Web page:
The bottom line is that there is always a risk for dealers in starting to show a new, unknown artist. The task is to get on the radar. Paradoxically, this means that the best way to get someone else to show your work is sometimes to start by showing yourself.
In an interview for the catalogue of the 2015 New Museum Triennial, the artist Josh Kline credited the huge role that the circle of peers around the former artist-run space 179 Canal had played in his career, and argued for the importance of artists creating their own spaces:
I think it’s essential for American artists to be curating—organizing exhibitions and starting project spaces—and finding ways to create platforms for themselves and their communities. In these spaces artists can present their peers and their ideas on their own terms, while providing the kind of nurturing exhibition environment that many artists need at the beginning of their careers but that is largely absent in the market and institutions. Since the financial crisis, conditions have genuinely opened up, creating other routes into the system for artists beyond expensive financially crippling graduate programs. A whole new wave of short-lived artist-run spaces (some more rigorous than others) has emerged after the crisis. The space that gave my community its start, 179 Canal, was one of the earliest out of the gate. The magic trick is finding a way to get the grown-ups to pay attention.
Morgan puts this even more bluntly. “Remove all the furniture from your apartment and start your own gallery!”, she says. “What are you going to do for yourself? How bad do you want this?”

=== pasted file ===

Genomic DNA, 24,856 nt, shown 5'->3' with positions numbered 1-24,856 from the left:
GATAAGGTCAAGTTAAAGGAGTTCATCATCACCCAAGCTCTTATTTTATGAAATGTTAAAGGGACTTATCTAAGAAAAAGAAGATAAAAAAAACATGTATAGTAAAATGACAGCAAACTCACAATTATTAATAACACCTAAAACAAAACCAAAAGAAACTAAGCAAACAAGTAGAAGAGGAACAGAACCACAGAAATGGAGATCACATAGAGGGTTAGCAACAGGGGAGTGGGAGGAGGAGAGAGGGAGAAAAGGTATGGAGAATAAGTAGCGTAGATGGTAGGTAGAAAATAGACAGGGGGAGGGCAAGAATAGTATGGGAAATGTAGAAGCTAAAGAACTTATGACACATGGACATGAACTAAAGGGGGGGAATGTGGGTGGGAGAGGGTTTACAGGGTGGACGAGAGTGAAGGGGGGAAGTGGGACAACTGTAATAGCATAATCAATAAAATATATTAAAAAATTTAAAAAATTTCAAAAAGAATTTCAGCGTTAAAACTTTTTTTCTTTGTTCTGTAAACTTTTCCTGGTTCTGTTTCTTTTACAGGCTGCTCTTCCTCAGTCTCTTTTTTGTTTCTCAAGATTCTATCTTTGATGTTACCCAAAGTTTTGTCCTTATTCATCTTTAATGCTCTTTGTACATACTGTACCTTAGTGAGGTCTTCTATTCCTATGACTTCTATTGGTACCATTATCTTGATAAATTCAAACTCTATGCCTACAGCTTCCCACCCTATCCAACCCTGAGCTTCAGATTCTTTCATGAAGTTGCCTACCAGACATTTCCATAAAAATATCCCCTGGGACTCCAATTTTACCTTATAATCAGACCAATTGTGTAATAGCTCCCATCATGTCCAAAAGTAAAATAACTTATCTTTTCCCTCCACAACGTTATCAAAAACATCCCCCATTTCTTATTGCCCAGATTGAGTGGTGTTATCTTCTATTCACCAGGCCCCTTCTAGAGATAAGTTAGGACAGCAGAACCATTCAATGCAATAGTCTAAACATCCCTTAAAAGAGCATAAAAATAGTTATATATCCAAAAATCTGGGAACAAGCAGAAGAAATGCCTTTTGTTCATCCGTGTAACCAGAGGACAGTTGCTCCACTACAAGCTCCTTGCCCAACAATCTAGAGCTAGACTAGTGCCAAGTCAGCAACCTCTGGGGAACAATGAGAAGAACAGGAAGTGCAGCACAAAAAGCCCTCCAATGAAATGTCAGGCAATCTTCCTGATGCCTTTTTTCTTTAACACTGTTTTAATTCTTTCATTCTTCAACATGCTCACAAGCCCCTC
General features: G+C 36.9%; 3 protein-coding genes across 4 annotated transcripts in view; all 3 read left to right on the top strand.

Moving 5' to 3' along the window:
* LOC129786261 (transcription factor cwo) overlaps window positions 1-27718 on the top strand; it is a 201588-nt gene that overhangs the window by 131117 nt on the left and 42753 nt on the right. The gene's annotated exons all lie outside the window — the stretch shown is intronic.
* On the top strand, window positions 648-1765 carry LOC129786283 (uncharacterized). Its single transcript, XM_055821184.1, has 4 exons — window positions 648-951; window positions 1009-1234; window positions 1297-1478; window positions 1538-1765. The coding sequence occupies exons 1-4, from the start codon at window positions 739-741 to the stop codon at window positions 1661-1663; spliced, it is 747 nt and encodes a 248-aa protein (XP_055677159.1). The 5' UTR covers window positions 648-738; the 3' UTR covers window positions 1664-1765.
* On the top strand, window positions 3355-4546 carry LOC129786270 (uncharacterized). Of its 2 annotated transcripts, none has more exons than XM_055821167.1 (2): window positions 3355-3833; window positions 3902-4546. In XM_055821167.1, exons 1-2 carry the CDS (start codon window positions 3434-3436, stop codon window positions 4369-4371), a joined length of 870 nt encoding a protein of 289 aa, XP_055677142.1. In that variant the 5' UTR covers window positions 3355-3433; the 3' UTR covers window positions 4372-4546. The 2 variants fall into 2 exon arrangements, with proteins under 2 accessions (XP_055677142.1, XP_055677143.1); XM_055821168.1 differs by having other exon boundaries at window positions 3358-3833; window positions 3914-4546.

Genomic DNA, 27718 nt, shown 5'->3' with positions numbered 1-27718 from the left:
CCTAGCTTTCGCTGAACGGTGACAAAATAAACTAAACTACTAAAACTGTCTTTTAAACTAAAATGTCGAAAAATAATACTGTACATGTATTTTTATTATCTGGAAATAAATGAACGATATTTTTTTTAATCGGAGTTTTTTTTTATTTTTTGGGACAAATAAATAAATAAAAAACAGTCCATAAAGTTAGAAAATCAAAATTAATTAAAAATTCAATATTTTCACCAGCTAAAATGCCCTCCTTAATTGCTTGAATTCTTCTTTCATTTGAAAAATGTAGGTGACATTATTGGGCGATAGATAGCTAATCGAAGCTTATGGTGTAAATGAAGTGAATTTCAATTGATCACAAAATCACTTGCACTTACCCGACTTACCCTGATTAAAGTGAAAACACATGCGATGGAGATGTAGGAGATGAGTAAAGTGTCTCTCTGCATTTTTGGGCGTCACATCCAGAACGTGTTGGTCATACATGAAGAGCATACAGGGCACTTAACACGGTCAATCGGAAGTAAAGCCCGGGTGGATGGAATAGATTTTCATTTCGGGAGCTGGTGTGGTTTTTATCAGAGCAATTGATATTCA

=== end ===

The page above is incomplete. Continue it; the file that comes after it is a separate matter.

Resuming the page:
As the art world has become more professionalized, it might be hard for a young artist not to feel impatient about finding representation. But in the end, it’s important to remind yourself that early success is more the exception than the rule, and that a lack of representation now certainly doesn’t rule out recognition later on.
“Some artists feel that if they haven’t made it by forty, then they haven’t made it,” says Hank Willis Thomas. “But there are so many artists just getting recognized in their sixties and seventies.” He rattles off a list of artists from Howardena Pindell and Lynn Hershman Leeson to Jack Whitten and MacArthur Binion, as well as his own mother, photographer Deborah Willis.
Wittels sounds a similar note. “The more art becomes a viable career path, the more pressure there is on artists,” she says. “Fifty years ago, just having a show in New York meant you were a success.”
Paraphrasing Shakespeare in Merchant of Venice, she assures young artists that if you keep at it, “the art will out.”